Looking back at 2020, we have been struck by how the pandemic has accelerated the change and disruption we have seen over the past decade.
As for any responsible investor, a global pandemic was always on our list of exogenous events with varying probabilities, like a major terrorist incident or a collapse of the internet and access to data and computing capacity. We observed and had concerns, but did not anticipate a pandemic of this scale and impact.
In this year of challenges and adversity, we have been greatly heartened by the resilience we have seen around us even as we acknowledge the significant burden the pandemic has placed on us. Whether through the effects of the illness and loss on many of us and our families and friends, the economic challenges many have faced to continue to work and to provide, or the psychological strain that the lockdown and the uncertainty has caused for each and every one of us. We have been able to operate as a business throughout the pandemic and are grateful for the effort and commitment of our team across all areas of our business in setting up processes and resources that have been resilient and have allowed us to function and support one another as best we could.
The pandemic, the first true global crisis since the inception of our World Stars Global Equity portfolio in 2012, has validated our approach of investing in quality and value for the long-term. Companies with strong and sustainable competitive positions in good and growing industries, with managements having track records of value creation and balance sheets so strong as to weather any adversity, has meant that we have been invested all along in many of those companies that have contributed to our resilience this year.
Following on the strong performance in 2019, the portfolio has generated 18% in USD to the 15th of December this year, ahead of markets and our own goals for long-term return. Importantly, it was resilient as the market declined with the uncertainty and panic in March, and rebounded with the recovery, with the significant outperformance coming on the downside not the upside. We sought to stay focused on the long-term but were able to act from a position of strength to make changes to the portfolio and to buy a number of companies that we have wanted to invest in at lower prices during the first half of the year.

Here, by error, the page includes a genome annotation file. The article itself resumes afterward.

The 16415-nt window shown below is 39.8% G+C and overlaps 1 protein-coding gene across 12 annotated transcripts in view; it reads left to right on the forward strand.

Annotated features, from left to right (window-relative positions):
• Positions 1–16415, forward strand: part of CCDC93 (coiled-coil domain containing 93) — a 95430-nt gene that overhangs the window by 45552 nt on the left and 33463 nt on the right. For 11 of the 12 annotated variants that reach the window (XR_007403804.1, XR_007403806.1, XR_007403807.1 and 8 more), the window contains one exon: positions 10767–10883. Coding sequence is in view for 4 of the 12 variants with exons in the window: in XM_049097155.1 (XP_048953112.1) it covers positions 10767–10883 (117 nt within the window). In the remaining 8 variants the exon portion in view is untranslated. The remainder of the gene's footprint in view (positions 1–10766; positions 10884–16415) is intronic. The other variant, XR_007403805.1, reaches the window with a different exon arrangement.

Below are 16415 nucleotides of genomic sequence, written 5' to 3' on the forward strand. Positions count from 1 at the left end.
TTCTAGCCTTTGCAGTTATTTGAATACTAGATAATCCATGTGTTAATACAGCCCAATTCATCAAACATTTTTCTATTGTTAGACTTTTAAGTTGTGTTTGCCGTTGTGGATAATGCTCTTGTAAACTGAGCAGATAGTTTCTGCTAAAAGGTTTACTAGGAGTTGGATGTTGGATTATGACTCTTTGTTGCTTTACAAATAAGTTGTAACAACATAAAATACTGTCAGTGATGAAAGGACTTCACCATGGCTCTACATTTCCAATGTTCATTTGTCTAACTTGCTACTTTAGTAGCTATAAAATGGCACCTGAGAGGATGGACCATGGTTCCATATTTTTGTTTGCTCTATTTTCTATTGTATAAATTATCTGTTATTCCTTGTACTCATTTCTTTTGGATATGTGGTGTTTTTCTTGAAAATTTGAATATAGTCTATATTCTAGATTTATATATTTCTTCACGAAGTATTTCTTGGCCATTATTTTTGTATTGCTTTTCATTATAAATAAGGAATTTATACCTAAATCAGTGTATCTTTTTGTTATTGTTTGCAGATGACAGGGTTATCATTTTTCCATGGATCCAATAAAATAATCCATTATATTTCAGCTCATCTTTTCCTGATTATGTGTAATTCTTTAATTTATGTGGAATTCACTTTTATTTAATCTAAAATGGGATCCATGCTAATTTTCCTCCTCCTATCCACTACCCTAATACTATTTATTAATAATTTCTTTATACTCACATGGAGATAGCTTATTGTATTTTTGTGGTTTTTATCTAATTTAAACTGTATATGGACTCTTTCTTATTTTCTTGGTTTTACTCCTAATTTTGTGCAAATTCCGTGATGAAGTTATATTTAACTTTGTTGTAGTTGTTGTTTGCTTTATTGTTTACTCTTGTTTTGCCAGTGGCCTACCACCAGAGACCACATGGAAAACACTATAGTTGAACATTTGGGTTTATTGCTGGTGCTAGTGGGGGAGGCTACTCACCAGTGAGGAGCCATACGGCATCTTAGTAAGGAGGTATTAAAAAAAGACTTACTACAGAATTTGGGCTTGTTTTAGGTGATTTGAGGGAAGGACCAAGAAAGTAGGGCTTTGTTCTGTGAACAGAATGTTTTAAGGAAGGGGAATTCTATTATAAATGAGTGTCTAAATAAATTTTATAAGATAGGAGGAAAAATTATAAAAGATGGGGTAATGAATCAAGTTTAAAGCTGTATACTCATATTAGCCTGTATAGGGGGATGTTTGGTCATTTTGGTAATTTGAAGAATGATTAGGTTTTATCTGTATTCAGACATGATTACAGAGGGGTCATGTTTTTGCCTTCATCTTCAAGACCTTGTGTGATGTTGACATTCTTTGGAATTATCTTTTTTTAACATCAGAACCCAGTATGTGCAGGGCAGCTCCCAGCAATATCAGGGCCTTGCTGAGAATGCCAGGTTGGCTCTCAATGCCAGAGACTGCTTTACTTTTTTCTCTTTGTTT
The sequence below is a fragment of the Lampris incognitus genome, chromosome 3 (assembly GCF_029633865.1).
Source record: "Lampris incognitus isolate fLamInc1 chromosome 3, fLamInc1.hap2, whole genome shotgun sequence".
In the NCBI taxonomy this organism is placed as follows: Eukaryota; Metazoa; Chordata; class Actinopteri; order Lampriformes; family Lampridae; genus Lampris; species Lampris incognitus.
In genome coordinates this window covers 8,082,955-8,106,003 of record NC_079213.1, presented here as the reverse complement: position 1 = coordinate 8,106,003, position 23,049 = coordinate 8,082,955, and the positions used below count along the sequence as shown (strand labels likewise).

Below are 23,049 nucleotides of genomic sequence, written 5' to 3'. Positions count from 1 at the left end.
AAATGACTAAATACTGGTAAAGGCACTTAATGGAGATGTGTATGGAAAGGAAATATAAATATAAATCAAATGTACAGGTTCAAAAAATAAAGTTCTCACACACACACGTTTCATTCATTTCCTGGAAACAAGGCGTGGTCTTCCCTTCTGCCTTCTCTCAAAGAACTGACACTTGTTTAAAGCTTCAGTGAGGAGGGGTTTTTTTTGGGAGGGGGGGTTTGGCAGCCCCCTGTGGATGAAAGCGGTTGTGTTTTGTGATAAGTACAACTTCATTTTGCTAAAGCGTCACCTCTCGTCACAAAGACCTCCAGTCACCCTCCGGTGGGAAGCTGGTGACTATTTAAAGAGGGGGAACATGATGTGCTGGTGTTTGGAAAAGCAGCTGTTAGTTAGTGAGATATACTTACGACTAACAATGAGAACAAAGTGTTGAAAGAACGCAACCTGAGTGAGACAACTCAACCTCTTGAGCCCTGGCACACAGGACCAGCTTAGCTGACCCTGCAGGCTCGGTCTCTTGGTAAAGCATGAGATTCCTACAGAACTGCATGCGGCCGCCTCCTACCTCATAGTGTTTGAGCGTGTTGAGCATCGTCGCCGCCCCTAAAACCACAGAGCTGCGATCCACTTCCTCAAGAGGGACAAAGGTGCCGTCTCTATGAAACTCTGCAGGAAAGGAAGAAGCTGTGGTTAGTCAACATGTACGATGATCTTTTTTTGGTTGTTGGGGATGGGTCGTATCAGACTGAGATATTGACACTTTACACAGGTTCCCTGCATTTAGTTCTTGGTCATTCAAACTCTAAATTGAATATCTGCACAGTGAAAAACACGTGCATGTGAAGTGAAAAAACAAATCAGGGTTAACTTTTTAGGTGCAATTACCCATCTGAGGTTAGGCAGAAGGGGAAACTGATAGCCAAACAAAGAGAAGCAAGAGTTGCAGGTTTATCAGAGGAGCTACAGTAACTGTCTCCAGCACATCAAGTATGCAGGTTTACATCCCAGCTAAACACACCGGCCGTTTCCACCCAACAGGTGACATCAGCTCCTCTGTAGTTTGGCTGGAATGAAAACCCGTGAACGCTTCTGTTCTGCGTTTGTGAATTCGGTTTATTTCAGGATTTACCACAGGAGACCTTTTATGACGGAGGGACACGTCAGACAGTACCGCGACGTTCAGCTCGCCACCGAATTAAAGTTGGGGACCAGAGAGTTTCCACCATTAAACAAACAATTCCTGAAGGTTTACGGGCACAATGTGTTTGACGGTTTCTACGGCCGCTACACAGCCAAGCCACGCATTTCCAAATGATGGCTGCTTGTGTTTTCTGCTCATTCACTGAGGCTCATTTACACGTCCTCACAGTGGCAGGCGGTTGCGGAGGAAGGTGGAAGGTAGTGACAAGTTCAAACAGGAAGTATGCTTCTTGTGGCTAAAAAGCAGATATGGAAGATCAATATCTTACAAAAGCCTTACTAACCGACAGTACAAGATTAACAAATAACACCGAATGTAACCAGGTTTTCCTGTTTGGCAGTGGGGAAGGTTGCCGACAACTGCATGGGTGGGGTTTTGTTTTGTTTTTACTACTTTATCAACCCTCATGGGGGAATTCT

Progress and prosperity are driven by private innovation and enterprise and it is not surprising that companies that have been resilient and adaptable to change have been critical to our ability to weather the crisis as societies and as individuals.
By far the most important impact has come from the unprecedented cooperation and resources devoted to finding a vaccine. The prowess of smaller biotech firms like BioNTech and Moderna, of researchers like Oxford and other institutions, combined with the resources of the global pharmaceutical industry, have resulted in the first vaccines being available this month and the prospect of mass vaccinations of healthcare workers and vulnerable populations in the first half of next year. Healthcare and life sciences companies have been instrumental in developing testing, treatment, and therapies to identify the disease and improve outcomes for those affected.